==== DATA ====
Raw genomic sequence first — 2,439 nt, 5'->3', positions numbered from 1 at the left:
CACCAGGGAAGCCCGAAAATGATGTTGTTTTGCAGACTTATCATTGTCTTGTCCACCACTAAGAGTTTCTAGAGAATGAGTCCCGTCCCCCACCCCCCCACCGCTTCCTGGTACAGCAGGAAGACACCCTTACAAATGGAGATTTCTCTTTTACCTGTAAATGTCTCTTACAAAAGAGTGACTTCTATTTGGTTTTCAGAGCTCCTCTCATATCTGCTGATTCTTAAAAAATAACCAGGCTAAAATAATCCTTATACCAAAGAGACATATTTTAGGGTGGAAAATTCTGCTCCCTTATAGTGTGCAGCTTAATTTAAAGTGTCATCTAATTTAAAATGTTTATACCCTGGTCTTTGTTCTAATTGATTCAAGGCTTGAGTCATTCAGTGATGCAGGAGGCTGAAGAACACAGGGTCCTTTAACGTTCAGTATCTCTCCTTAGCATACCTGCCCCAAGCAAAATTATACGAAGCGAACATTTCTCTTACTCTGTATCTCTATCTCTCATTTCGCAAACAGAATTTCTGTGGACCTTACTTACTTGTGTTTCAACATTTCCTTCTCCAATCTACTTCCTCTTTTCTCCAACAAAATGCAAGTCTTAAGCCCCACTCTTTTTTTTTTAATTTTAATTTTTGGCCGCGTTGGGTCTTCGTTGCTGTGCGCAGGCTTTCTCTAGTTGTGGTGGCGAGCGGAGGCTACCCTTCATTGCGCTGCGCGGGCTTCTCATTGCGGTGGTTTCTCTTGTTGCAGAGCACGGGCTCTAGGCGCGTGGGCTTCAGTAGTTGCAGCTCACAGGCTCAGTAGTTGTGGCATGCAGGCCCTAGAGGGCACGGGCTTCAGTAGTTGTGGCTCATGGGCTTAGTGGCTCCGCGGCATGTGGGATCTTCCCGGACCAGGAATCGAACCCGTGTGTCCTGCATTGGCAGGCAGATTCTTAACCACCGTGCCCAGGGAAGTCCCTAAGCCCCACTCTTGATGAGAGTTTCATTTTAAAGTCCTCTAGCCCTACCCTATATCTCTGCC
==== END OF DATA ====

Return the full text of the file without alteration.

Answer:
Raw genomic sequence first — 2,439 nt, 5'->3', positions numbered from 1 at the left:
CACCAGGGAAGCCCGAAAATGATGTTGTTTTGCAGACTTATCATTGTCTTGTCCACCACTAAGAGTTTCTAGAGAATGAGTCCCGTCCCCCACCCCCCCACCGCTTCCTGGTACAGCAGGAAGACACCCTTACAAATGGAGATTTCTCTTTTACCTGTAAATGTCTCTTACAAAAGAGTGACTTCTATTTGGTTTTCAGAGCTCCTCTCATATCTGCTGATTCTTAAAAAATAACCAGGCTAAAATAATCCTTATACCAAAGAGACATATTTTAGGGTGGAAAATTCTGCTCCCTTATAGTGTGCAGCTTAATTTAAAGTGTCATCTAATTTAAAATGTTTATACCCTGGTCTTTGTTCTAATTGATTCAAGGCTTGAGTCATTCAGTGATGCAGGAGGCTGAAGAACACAGGGTCCTTTAACGTTCAGTATCTCTCCTTAGCATACCTGCCCCAAGCAAAATTATACGAAGCGAACATTTCTCTTACTCTGTATCTCTATCTCTCATTTCGCAAACAGAATTTCTGTGGACCTTACTTACTTGTGTTTCAACATTTCCTTCTCCAATCTACTTCCTCTTTTCTCCAACAAAATGCAAGTCTTAAGCCCCACTCTTTTTTTTTTAATTTTAATTTTTGGCCGCGTTGGGTCTTCGTTGCTGTGCGCAGGCTTTCTCTAGTTGTGGTGGCGAGCGGAGGCTACCCTTCATTGCGCTGCGCGGGCTTCTCATTGCGGTGGTTTCTCTTGTTGCAGAGCACGGGCTCTAGGCGCGTGGGCTTCAGTAGTTGCAGCTCACAGGCTCAGTAGTTGTGGCATGCAGGCCCTAGAGGGCACGGGCTTCAGTAGTTGTGGCTCATGGGCTTAGTGGCTCCGCGGCATGTGGGATCTTCCCGGACCAGGAATCGAACCCGTGTGTCCTGCATTGGCAGGCAGATTCTTAACCACCGTGCCCAGGGAAGTCCCTAAGCCCCACTCTTGATGAGAGTTTCATTTTAAAGTCCTCTAGCCCTACCCTATATCTCTGCC